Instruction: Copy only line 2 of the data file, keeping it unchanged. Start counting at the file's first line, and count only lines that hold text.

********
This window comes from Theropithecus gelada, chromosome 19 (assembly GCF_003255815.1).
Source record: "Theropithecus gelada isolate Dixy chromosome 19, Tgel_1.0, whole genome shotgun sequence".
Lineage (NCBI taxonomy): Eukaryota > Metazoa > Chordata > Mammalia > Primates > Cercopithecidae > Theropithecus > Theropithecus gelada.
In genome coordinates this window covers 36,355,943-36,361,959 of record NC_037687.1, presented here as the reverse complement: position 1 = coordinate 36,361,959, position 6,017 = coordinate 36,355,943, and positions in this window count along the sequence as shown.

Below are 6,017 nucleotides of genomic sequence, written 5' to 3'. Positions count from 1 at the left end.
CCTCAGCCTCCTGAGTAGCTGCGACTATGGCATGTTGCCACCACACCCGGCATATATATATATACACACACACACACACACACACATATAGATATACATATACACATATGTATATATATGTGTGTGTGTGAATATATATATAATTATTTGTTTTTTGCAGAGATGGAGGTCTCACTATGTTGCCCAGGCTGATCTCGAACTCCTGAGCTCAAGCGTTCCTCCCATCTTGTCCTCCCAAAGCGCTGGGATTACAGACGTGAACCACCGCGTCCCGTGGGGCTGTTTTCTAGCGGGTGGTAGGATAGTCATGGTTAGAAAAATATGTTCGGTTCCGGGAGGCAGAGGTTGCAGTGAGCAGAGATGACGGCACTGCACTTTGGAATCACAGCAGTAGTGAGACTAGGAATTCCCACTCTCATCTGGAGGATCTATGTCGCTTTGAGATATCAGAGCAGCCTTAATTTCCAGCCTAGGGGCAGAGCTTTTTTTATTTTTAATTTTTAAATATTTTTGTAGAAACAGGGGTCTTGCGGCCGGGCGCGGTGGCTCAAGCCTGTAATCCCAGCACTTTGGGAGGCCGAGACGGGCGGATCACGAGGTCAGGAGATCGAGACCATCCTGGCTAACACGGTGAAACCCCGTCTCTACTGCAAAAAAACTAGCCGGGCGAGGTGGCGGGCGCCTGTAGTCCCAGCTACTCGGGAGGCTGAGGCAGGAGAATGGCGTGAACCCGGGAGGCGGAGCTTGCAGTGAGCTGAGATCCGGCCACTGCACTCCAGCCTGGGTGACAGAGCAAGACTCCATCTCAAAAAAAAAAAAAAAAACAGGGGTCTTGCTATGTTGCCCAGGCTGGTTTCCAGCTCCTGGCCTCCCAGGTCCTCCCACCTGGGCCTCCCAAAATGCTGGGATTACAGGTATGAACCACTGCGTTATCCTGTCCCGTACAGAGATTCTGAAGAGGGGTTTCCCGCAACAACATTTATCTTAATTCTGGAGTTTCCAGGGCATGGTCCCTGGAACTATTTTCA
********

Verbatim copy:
Source record: "Theropithecus gelada isolate Dixy chromosome 19, Tgel_1.0, whole genome shotgun sequence".